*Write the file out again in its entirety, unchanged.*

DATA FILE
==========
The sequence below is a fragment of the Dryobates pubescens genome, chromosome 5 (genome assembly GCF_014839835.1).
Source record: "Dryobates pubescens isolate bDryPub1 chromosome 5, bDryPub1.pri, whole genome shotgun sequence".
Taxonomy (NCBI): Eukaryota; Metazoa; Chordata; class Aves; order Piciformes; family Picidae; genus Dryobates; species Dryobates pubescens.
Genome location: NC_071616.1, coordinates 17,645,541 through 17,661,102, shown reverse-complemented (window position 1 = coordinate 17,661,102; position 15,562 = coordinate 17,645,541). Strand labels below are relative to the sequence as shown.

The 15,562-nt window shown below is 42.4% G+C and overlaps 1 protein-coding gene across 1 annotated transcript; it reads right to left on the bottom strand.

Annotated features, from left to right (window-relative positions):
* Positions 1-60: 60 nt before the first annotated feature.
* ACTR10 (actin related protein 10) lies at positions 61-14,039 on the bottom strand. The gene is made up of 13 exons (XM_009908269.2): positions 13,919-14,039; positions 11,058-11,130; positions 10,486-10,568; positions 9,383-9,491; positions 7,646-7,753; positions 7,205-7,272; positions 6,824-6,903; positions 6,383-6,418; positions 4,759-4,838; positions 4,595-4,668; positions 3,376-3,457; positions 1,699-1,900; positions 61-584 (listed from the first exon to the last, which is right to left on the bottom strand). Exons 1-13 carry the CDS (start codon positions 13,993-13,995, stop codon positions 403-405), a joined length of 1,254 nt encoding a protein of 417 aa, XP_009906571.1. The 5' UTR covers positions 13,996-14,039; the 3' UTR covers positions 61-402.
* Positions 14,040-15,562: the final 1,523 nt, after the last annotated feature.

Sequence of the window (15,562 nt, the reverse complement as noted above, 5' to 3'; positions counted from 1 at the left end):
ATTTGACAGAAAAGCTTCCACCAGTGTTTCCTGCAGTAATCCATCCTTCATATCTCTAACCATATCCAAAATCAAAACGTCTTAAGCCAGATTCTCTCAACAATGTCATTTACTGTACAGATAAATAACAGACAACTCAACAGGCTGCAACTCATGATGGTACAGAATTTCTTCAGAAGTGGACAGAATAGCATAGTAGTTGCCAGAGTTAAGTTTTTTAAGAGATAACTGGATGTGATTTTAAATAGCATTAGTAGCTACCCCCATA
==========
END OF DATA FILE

The sequence below is a fragment of the Dryobates pubescens genome, chromosome 5 (genome assembly GCF_014839835.1).
Source record: "Dryobates pubescens isolate bDryPub1 chromosome 5, bDryPub1.pri, whole genome shotgun sequence".
Taxonomy (NCBI): Eukaryota; Metazoa; Chordata; class Aves; order Piciformes; family Picidae; genus Dryobates; species Dryobates pubescens.
Genome location: NC_071616.1, coordinates 17,645,541 through 17,661,102, shown reverse-complemented (window position 1 = coordinate 17,661,102; position 15,562 = coordinate 17,645,541). Strand labels below are relative to the sequence as shown.

The 15,562-nt window shown below is 42.4% G+C and overlaps 1 protein-coding gene across 1 annotated transcript; it reads right to left on the bottom strand.

Annotated features, from left to right (window-relative positions):
* Positions 1-60: 60 nt before the first annotated feature.
* ACTR10 (actin related protein 10) lies at positions 61-14,039 on the bottom strand. The gene is made up of 13 exons (XM_009908269.2): positions 13,919-14,039; positions 11,058-11,130; positions 10,486-10,568; positions 9,383-9,491; positions 7,646-7,753; positions 7,205-7,272; positions 6,824-6,903; positions 6,383-6,418; positions 4,759-4,838; positions 4,595-4,668; positions 3,376-3,457; positions 1,699-1,900; positions 61-584 (listed from the first exon to the last, which is right to left on the bottom strand). Exons 1-13 carry the CDS (start codon positions 13,993-13,995, stop codon positions 403-405), a joined length of 1,254 nt encoding a protein of 417 aa, XP_009906571.1. The 5' UTR covers positions 13,996-14,039; the 3' UTR covers positions 61-402.
* Positions 14,040-15,562: the final 1,523 nt, after the last annotated feature.

Sequence of the window (15,562 nt, the reverse complement as noted above, 5' to 3'; positions counted from 1 at the left end):
ATTTGACAGAAAAGCTTCCACCAGTGTTTCCTGCAGTAATCCATCCTTCATATCTCTAACCATATCCAAAATCAAAACGTCTTAAGCCAGATTCTCTCAACAATGTCATTTACTGTACAGATAAATAACAGACAACTCAACAGGCTGCAACTCATGATGGTACAGAATTTCTTCAGAAGTGGACAGAATAGCATAGTAGTTGCCAGAGTTAAGTTTTTTAAGAGATAACTGGATGTGATTTTAAATAGCATTAGTAGCTACCCCCATA